卓越實證概述 Best Evidence in Brief

Impact of video-based professional development on student learning

Professional development (PD) programs using video are not uncommon to facilitate teacher learning and allow teachers to reflect on their lessons. With appropriate add-on information they can help teachers make better use of video. Chen and colleagues conducted a randomized control trial examining the efficacy of a year-long video-based PD program, using the classroom discourse analyzer (CDA) tool. CDA is a tool promoted by the authors for video-based PD, embedding data and visual information for teachers to review and reflect on classroom discourse.

A sample of 46 mathematics teachers (intervention group: n=24; comparison group: n = 22) from 15 schools in Shanghai teaching 6th or 7th grade students (intervention = 882; comparison = 625) participated in the program. Teachers in both groups learned and enacted academically productive talk (APT) in the classroom discussion, and had their lessons recorded every 1-2 months throughout a year. APT is a framework that consists of four aspects to encourage students to: (a) share their ideas, (b) deepen their reasoning, (c) listen carefully to others’ ideas, (d) engage with others’ ideas. While comparison teachers participated in non-video-based workshops, teachers from the intervention group used CDA visualization-supported video to review and improve their APT.  Two pre-intervention lessons and two post-intervention lessons were coded to evaluate the change in using APT for both groups. Student mathematics achievement was measured by change of scores from standard tests before and after the program. Quantitative analysis results showed that:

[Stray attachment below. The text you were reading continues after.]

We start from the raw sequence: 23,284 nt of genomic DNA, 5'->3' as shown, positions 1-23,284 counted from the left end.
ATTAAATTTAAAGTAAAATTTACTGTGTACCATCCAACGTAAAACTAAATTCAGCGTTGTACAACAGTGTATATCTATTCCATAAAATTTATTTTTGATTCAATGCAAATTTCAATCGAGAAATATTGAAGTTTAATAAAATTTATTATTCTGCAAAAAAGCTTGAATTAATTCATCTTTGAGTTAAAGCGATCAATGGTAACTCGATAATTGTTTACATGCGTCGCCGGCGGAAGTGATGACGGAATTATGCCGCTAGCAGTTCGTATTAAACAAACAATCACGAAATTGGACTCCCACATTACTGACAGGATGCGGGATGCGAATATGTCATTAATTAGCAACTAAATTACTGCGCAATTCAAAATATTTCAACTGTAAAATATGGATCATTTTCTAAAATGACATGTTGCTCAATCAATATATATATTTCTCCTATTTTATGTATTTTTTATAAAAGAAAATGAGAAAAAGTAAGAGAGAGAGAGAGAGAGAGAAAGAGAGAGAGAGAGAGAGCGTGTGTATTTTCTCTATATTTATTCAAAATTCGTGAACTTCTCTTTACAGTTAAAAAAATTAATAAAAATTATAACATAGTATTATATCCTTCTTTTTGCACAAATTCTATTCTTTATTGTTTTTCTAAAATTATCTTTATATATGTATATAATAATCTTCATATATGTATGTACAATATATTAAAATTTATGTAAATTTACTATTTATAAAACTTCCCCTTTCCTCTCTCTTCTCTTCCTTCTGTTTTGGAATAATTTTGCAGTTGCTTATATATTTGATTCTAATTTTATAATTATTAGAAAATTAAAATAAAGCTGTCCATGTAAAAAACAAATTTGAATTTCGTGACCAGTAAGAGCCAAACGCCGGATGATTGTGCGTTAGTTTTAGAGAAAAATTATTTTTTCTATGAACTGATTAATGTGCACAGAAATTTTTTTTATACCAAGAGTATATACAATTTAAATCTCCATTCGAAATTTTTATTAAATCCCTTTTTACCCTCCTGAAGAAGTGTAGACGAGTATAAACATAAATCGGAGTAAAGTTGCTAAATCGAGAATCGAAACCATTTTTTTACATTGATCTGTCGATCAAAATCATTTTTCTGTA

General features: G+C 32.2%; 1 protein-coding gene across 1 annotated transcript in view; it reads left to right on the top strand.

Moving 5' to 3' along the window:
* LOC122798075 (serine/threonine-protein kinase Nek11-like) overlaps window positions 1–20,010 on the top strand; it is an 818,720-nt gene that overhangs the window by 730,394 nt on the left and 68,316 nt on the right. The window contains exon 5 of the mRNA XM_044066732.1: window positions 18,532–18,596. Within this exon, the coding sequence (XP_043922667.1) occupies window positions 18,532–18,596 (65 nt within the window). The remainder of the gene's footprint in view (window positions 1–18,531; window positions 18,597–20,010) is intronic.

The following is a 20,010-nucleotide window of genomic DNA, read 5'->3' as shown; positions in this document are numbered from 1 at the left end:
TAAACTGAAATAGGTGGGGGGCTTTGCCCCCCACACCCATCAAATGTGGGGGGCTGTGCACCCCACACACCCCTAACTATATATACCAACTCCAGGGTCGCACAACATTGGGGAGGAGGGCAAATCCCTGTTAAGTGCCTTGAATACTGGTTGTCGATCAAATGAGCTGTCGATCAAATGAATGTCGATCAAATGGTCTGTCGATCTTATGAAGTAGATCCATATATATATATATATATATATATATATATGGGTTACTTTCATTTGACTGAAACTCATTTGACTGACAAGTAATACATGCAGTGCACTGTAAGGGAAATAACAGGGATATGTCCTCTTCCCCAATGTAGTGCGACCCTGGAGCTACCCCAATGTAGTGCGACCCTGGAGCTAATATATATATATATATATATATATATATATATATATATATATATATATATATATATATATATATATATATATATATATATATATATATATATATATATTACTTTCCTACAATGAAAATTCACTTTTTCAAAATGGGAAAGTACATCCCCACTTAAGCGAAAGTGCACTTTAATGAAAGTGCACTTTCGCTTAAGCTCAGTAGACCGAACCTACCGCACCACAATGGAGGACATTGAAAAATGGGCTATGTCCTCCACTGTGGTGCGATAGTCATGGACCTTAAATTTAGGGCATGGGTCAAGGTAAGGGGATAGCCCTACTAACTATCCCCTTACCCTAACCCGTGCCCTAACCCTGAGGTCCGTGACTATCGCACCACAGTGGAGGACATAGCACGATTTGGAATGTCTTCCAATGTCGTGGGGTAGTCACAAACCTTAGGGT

• Intervention teachers significantly increased their use of productive talk moves in mathematics classrooms compared to comparison teachers in five out of eight types of APT with large effect size (use of “say more”, “challenge”, “agree/disagree”, and “add on”: ES > +.80; “press for reasoning”: ES = +.67).
  • The uses of “revoice”, “restate the ideas of others”, and “explain what someone else means” were not significantly affected.
  • Students’ mathematics achievement displayed small but significant positive effect (ES = +.24).

The authors admitted that in addition to the comparison group who participated in a conventional workshop without video, if a third “video-based-reflected” group without CDA was introduced in the comparison, it should help to identify the extent to which each component contributed to the success of PD.

 

Source: Chen, G., Chan, K. K., Chan, K. H., Clarke, S. N., & Resnick, L. B. (2020) Efficacy of video-based teacher professional development for increasing classroom discourse and student learning, Journal of the Learning Sciences, 29:4-5, 642-680, DOI: 10.1080/10508406.2020.1783269

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